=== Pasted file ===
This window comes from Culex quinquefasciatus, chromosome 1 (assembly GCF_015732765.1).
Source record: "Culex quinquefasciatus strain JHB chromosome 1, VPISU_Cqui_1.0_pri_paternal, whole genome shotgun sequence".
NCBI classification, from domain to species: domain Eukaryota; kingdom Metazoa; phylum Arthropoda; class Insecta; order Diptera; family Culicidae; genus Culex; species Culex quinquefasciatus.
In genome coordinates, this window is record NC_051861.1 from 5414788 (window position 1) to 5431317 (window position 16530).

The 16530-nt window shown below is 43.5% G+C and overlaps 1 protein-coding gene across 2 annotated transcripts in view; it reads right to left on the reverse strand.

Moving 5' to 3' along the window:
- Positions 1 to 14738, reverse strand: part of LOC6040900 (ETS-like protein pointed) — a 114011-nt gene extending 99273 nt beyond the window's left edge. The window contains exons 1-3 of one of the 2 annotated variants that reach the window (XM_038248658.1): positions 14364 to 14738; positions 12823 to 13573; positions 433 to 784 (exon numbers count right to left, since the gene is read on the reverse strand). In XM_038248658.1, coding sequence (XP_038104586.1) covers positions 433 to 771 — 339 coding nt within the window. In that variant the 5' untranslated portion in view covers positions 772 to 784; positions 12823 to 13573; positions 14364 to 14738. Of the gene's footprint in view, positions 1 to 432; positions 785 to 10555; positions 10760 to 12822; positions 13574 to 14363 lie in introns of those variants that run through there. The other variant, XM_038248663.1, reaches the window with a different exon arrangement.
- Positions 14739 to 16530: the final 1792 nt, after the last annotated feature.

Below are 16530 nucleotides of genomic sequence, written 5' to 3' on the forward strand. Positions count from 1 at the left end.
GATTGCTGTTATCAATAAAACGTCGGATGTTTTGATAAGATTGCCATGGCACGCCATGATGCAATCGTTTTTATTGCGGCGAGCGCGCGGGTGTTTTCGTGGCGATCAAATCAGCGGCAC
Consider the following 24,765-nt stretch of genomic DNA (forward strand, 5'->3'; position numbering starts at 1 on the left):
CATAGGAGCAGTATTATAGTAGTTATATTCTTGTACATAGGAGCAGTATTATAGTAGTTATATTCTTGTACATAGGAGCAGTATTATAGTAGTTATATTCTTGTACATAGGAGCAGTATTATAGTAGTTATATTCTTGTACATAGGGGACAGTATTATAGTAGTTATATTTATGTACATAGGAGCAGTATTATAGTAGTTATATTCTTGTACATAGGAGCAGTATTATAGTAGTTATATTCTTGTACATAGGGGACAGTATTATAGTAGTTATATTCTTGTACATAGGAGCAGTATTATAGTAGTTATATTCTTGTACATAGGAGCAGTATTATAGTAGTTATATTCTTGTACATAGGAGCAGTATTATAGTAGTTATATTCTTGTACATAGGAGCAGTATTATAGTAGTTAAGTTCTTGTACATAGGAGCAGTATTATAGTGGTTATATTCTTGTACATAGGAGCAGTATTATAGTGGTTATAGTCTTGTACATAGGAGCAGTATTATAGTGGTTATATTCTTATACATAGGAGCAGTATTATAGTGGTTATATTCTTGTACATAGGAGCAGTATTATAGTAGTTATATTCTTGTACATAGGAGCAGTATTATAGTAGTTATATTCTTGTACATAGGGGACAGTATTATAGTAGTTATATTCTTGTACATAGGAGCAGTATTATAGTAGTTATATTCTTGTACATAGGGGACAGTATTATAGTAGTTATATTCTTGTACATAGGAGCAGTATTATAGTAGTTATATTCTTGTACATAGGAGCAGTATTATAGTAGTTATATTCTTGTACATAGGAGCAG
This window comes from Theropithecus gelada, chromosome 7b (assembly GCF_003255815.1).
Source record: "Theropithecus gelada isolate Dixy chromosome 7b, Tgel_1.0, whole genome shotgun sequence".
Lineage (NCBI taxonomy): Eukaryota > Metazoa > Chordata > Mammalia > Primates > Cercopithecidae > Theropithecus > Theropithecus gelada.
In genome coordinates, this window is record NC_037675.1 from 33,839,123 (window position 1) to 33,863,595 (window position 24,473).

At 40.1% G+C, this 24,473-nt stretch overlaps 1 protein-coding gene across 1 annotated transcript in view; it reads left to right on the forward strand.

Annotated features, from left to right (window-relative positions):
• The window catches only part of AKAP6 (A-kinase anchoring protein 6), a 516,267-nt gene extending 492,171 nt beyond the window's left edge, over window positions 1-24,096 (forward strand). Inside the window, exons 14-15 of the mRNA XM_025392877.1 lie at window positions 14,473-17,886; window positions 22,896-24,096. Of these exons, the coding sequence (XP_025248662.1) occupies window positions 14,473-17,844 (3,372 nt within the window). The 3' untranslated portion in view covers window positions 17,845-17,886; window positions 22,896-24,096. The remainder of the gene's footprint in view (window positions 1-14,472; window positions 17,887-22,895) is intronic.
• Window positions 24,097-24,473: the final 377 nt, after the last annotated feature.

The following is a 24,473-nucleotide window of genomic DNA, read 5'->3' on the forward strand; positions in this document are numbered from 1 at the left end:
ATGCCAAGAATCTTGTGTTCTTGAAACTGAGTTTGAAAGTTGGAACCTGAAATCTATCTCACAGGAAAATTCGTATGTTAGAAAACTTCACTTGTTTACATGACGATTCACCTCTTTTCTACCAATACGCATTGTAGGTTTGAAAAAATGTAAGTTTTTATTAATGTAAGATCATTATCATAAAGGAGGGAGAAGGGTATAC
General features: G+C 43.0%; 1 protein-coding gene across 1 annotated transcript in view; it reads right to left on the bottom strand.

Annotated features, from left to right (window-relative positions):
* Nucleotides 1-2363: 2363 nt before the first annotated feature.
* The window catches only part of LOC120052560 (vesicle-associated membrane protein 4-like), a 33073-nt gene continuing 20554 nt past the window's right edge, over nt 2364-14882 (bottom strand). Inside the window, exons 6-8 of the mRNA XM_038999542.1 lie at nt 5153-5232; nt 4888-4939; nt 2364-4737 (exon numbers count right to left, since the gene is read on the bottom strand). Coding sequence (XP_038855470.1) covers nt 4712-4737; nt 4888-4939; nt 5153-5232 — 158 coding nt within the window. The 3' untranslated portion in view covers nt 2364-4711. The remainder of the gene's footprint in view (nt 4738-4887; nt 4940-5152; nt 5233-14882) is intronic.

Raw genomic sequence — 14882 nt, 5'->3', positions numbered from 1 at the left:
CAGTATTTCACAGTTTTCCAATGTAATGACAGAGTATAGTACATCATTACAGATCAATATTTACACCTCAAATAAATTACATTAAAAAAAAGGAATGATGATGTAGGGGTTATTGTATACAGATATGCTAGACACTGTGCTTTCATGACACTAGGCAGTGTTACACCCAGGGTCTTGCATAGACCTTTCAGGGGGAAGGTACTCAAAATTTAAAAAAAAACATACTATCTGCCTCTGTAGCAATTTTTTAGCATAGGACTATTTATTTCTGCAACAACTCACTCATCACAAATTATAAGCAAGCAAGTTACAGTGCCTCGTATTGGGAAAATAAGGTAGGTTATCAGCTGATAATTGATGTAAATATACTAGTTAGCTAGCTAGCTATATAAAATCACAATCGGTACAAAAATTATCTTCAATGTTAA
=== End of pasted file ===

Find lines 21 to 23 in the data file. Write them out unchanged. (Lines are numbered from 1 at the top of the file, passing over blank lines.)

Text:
The following is a 24,473-nucleotide window of genomic DNA, read 5'->3' on the forward strand; positions in this document are numbered from 1 at the left end:
ATGCCAAGAATCTTGTGTTCTTGAAACTGAGTTTGAAAGTTGGAACCTGAAATCTATCTCACAGGAAAATTCGTATGTTAGAAAACTTCACTTGTTTACATGACGATTCACCTCTTTTCTACCAATACGCATTGTAGGTTTGAAAAAATGTAAGTTTTTATTAATGTAAGATCATTATCATAAAGGAGGGAGAAGGGTATAC
General features: G+C 43.0%; 1 protein-coding gene across 1 annotated transcript in view; it reads right to left on the bottom strand.